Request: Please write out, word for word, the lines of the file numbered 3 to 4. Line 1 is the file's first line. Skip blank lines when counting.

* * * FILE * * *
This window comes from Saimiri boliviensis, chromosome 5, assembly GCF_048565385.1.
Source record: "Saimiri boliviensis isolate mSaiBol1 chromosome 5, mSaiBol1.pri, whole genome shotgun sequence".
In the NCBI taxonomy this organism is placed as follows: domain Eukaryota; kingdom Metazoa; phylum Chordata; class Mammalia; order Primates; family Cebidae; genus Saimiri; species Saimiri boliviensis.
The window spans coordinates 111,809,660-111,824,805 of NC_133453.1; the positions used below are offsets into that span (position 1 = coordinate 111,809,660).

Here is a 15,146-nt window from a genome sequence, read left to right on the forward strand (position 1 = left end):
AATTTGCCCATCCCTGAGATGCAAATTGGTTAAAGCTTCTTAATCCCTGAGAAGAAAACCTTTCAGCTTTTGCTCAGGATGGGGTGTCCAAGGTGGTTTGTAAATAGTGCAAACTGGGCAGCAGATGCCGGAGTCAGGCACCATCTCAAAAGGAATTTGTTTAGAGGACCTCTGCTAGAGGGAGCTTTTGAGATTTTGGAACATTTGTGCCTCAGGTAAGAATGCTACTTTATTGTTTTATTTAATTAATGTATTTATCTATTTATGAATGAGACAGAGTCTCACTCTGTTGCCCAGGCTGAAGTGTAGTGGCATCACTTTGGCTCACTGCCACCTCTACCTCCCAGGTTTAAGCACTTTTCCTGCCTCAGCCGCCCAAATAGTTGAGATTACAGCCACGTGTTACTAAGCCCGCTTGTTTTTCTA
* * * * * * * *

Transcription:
In the NCBI taxonomy this organism is placed as follows: domain Eukaryota; kingdom Metazoa; phylum Chordata; class Mammalia; order Primates; family Cebidae; genus Saimiri; species Saimiri boliviensis.
The window spans coordinates 111,809,660-111,824,805 of NC_133453.1; the positions used below are offsets into that span (position 1 = coordinate 111,809,660).